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Newly Found Target In Brain May Lead To Novel Parkinson's Disease Therapies

Date:
October 16, 1998
Source:
Yerkes Regional Primate Research Center
Summary:
Neuroscientists at the Yerkes Primate Research Center of Emory University are developing a potential new approach for alleviating the debilitating motor deficits in patients with Parkinson's disease. Their preliminary findings suggest that blocking the activity of a specific class of receptors in the brain area responsible for muscle movement could eventually help patients in the later stages of Parkinson's, when traditional medication fails and begins to cause debilitating side effects.

ATLANTA, Ga.--Neuroscientists at the Yerkes Primate Research Center of Emory University are developing a potential new approach for alleviating the debilitating motor deficits in patients with Parkinson's disease.

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Their preliminary findings suggest that blocking the activity of a specific class of receptors in the brain area responsible for muscle movement could eventually help patients in the later stages of Parkinson's, when traditional medication fails and begins to cause debilitating side effects.

Yoland Smith, Ph.D., will describe his discovery of the location of these receptors at the Sixth Triennial Meeting of the International Basal Ganglia Society in Brewster Mass., on October 16. Dr. Smith's mapping and characterization of the receptors lends new hope to finding a combination therapy that might make smaller doses of L-dopa work longer without side effects.

Parkinson's disease results from a deficiency of the neurotransmitter dopamine in a group of brain structures called the basal ganglia, a network of neurons which controls movement. Symptoms include stooped posture, tremors, rigidity of movement and even periodic "freezing" of muscles, making movement impossible. Taken several times a day, L-dopa restores dopamine levels and the ability to move more freely with less trembling and rigidity. But L-dopa remains effective only for a period of a few years. After that, the drug loses its potency and begins to cause severe side effects, such as jerky, involuntary movements called dyskinesia. For some patients, the side effects are so severe they cannot sit still, walk, or hold a utensil. Thus, the social and economic costs of the disease are high, especially because people often live with the disease for 10 to 20 years.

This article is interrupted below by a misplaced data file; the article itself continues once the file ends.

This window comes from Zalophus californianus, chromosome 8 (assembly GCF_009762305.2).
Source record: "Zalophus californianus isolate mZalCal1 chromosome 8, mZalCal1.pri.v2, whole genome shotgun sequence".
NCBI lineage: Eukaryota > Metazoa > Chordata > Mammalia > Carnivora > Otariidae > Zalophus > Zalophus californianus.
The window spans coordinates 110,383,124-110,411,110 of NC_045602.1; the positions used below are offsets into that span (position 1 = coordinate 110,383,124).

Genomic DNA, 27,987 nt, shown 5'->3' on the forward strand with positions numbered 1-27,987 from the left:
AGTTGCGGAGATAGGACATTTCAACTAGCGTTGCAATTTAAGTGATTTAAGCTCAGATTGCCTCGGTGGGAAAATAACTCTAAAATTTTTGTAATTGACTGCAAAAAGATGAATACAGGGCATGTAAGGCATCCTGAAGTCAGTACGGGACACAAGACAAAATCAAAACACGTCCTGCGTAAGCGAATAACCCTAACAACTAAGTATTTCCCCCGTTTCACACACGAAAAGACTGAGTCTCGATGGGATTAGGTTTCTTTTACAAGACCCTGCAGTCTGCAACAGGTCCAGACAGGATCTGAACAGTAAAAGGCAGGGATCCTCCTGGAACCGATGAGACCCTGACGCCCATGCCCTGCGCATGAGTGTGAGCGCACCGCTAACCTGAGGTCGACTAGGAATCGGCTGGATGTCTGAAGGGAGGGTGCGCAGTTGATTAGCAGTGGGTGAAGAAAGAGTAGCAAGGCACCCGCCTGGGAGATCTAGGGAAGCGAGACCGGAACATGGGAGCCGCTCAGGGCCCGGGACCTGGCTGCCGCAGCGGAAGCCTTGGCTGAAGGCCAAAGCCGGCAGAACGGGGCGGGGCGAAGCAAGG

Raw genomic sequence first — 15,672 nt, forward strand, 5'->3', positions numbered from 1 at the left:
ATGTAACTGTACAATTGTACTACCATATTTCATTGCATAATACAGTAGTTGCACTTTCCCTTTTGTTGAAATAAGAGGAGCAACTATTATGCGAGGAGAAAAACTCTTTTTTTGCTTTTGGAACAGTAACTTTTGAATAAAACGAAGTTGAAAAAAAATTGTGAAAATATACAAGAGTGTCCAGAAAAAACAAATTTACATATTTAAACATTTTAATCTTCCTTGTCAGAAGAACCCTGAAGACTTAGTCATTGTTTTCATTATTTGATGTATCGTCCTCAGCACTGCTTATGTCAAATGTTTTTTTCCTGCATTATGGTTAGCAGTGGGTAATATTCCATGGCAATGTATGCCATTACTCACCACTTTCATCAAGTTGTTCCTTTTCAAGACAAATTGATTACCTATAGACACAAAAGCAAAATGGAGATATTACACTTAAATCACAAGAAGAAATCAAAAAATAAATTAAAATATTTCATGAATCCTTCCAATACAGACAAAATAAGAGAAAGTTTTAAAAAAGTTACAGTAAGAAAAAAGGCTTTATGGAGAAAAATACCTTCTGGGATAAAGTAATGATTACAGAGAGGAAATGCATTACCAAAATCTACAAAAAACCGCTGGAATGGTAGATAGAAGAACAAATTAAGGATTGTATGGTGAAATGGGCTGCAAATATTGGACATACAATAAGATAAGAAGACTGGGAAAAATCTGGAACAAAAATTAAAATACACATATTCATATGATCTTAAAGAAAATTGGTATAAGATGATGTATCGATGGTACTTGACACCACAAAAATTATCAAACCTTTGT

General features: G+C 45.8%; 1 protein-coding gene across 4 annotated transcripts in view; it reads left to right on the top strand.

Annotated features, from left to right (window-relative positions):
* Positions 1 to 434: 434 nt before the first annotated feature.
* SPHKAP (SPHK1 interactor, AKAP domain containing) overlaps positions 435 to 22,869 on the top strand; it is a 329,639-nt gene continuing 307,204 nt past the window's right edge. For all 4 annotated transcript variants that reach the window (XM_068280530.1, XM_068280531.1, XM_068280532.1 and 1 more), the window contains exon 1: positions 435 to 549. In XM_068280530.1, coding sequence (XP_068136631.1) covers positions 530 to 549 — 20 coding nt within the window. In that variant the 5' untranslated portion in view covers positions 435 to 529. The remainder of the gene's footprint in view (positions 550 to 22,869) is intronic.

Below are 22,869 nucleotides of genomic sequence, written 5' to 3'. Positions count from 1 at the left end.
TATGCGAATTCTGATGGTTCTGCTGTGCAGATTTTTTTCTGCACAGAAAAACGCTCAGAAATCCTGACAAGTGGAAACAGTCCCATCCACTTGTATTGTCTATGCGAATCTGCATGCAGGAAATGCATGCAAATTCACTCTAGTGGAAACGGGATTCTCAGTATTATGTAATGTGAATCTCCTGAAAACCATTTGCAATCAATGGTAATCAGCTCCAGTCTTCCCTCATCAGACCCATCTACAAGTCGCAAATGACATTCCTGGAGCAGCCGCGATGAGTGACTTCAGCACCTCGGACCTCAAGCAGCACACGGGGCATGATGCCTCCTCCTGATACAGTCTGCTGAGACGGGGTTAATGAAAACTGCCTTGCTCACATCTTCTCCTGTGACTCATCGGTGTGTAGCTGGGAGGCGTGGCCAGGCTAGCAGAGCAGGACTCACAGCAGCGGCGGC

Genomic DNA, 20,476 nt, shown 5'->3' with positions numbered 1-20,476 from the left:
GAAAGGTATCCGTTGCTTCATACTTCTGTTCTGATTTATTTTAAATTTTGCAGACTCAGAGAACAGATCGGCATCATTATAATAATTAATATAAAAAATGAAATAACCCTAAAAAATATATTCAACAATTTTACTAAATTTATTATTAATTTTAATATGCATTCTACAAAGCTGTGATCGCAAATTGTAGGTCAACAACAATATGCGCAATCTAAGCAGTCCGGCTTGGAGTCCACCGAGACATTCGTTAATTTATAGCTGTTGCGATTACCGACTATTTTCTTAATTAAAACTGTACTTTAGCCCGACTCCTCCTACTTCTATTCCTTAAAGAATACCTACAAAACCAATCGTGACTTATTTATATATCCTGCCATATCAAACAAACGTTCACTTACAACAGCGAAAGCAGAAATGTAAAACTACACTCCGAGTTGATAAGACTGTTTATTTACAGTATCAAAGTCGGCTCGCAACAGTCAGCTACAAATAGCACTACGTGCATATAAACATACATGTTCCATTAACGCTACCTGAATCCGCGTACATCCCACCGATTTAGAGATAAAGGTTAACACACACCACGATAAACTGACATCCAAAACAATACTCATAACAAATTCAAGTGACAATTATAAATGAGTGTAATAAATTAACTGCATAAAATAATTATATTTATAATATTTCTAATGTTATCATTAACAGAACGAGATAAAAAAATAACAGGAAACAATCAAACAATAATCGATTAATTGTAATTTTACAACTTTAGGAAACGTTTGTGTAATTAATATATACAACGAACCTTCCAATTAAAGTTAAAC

In a normal brain, neurons release a common neurotransmitter called glutamate. It is abundant throughout the brain, playing a role in communication between the various types of neurons. Without glutamate, the brain would seize up and cease to function. Researchers have determined over the past few years that for Parkinson's patients, insufficient levels of dopamine induce one tiny group of cells in the basal ganglia, called the subthalamic nucleus, to dramatically increase their activity. This hyperactivity means they produce extra glutamate -- so much that it overloads the glutamate receptors. Scientists believe that this extra glutamate causes the movement problems in Parkinson's; in fact, in both animals and humans, a small lesion made in the subthalamic nucleus can abolish most of the symptoms of the disease. However, not all Parkinson's patients are good candidates for this procedure. It is also invasive and expensive, making it unavailable for many people.

"So theoretically, a drug that blocks the activity of glutamate released from neurons in the subthalamic nucleus should have the same beneficial effects as the surgery," says Dr. Smith. "However, because glutamate is vital everywhere in the brain, the trick is to block it only in the areas where there's too much."